Jake Bittle in The Baffler:
DON’T LOOK UP, a new disaster comedy directed by Adam McKay, has debuted to rave reviews from media insiders and climate reporters. Ben Smith, writing in the New York Times, said it “nails the media apocalypse”; the climate writer Kate Aronoff said it was “so good in so many directions.” Jon Schwartz, writing for The Intercept, called it “the first film in fifty-seven years to equal the comedy and horror of Stanley Kubrick’s masterpiece” Dr. Strangelove. Perhaps the grandest praise came from the climate writer David Roberts, who called it “the first good movie about climate change,” a topic that he said “resists good art.” With due respect to all these accomplished writers, this critic must disagree. Don’t Look Up may have some good actors and some funny jokes, but regardless of what anyone says, or what its director intended, it is not a movie about climate change.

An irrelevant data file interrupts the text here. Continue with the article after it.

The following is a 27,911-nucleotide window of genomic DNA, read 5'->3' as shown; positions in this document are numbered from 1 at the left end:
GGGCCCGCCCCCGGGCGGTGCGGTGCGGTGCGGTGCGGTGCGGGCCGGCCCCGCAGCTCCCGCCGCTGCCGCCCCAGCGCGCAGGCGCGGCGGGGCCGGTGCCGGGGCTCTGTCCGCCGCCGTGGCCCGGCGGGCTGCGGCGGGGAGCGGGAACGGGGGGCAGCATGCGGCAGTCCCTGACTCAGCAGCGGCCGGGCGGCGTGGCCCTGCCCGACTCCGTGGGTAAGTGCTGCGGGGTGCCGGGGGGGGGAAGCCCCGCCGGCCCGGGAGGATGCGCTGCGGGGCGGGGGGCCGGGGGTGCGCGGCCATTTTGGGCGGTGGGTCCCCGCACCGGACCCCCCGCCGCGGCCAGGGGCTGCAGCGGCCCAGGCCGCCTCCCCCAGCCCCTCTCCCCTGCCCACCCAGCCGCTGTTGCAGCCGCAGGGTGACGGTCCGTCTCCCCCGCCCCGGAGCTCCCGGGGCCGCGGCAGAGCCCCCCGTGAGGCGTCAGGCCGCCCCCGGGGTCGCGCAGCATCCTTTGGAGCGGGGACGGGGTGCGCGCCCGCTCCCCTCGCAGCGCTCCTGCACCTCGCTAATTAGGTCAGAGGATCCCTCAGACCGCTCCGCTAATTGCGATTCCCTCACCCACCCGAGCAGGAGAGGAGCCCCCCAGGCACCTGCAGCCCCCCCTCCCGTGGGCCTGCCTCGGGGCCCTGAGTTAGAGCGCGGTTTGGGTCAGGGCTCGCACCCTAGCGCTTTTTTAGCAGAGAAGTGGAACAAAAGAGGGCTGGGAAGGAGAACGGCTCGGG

Don’t Look Up’s premise has the simplicity of a megachurch parable. A pair of scientists (Leonardo DiCaprio and Jennifer Lawrence) discover a large comet on a collision course with earth, due to strike in about six months and wipe out all of human civilization. The scientists try to inform the president (Meryl Streep), who doesn’t care, and the media, who won’t listen because they’re too focused on celebrity gossip. Eventually, though, the scientists rant and rave enough that the president reconsiders her decision and launches a mission to blow up the comet before it hits. Until, at the last second, a billionaire tech baron (Mark Rylance) convinces her to mine the comet for rare-earth metals instead. Soon, a certain segment of the population decides that the comet could be a good job creator, or that it isn’t even real. Meanwhile, the clock is ticking.